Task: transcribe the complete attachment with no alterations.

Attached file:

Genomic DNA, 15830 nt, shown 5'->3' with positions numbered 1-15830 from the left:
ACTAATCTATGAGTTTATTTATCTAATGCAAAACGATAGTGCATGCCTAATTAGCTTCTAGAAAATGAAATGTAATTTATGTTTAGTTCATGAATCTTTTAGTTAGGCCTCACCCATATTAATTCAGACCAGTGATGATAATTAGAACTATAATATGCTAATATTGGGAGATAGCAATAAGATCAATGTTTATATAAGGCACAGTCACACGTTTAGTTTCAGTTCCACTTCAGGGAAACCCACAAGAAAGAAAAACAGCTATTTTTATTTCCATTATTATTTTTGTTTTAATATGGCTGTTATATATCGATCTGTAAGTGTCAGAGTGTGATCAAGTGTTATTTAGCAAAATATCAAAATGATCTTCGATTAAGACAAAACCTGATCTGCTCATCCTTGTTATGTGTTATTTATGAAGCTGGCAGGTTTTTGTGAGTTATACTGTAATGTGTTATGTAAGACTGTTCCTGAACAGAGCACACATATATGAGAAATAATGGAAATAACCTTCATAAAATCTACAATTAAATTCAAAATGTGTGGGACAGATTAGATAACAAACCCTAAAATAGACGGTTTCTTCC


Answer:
Genomic DNA, 15830 nt, shown 5'->3' with positions numbered 1-15830 from the left:
ACTAATCTATGAGTTTATTTATCTAATGCAAAACGATAGTGCATGCCTAATTAGCTTCTAGAAAATGAAATGTAATTTATGTTTAGTTCATGAATCTTTTAGTTAGGCCTCACCCATATTAATTCAGACCAGTGATGATAATTAGAACTATAATATGCTAATATTGGGAGATAGCAATAAGATCAATGTTTATATAAGGCACAGTCACACGTTTAGTTTCAGTTCCACTTCAGGGAAACCCACAAGAAAGAAAAACAGCTATTTTTATTTCCATTATTATTTTTGTTTTAATATGGCTGTTATATATCGATCTGTAAGTGTCAGAGTGTGATCAAGTGTTATTTAGCAAAATATCAAAATGATCTTCGATTAAGACAAAACCTGATCTGCTCATCCTTGTTATGTGTTATTTATGAAGCTGGCAGGTTTTTGTGAGTTATACTGTAATGTGTTATGTAAGACTGTTCCTGAACAGAGCACACATATATGAGAAATAATGGAAATAACCTTCATAAAATCTACAATTAAATTCAAAATGTGTGGGACAGATTAGATAACAAACCCTAAAATAGACGGTTTCTTCC